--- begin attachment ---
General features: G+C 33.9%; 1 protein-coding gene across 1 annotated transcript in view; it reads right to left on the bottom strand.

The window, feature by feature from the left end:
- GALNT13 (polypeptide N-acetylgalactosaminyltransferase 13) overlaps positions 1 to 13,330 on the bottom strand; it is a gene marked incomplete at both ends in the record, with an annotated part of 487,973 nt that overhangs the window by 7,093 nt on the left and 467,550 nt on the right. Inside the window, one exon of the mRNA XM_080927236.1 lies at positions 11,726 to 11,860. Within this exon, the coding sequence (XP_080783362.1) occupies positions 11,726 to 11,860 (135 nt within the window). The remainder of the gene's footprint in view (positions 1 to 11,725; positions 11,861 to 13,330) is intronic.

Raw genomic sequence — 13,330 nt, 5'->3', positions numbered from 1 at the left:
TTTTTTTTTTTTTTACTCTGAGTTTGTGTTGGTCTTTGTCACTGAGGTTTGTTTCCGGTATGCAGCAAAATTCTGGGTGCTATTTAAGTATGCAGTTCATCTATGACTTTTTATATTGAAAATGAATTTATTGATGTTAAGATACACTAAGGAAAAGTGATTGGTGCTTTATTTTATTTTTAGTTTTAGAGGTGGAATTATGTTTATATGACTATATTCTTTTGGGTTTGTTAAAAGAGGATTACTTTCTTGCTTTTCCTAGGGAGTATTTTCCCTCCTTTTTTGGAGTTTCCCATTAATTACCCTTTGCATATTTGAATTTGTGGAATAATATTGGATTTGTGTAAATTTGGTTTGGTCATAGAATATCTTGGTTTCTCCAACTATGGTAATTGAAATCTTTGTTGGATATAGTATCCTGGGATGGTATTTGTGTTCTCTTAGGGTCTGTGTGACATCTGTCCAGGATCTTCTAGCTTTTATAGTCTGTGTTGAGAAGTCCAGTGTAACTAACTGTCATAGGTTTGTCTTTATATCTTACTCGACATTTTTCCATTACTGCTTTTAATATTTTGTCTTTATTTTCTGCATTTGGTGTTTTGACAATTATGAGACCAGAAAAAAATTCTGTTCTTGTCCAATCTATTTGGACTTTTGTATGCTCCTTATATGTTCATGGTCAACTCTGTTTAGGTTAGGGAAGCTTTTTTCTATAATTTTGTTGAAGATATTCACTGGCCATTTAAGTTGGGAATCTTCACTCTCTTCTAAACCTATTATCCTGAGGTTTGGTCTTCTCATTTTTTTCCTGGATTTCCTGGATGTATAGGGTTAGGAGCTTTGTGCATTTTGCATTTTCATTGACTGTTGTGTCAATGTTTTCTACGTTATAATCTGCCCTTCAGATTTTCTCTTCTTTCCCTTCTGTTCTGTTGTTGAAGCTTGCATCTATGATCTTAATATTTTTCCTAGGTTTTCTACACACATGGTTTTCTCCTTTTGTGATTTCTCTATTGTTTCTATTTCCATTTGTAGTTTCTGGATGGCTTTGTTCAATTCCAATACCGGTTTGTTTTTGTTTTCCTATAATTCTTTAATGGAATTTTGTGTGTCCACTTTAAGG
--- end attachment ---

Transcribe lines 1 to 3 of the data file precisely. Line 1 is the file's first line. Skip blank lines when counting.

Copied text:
General features: G+C 33.9%; 1 protein-coding gene across 1 annotated transcript in view; it reads right to left on the bottom strand.

The window, feature by feature from the left end:
- GALNT13 (polypeptide N-acetylgalactosaminyltransferase 13) overlaps positions 1 to 13,330 on the bottom strand; it is a gene marked incomplete at both ends in the record, with an annotated part of 487,973 nt that overhangs the window by 7,093 nt on the left and 467,550 nt on the right. Inside the window, one exon of the mRNA XM_080927236.1 lies at positions 11,726 to 11,860. Within this exon, the coding sequence (XP_080783362.1) occupies positions 11,726 to 11,860 (135 nt within the window). The remainder of the gene's footprint in view (positions 1 to 11,725; positions 11,861 to 13,330) is intronic.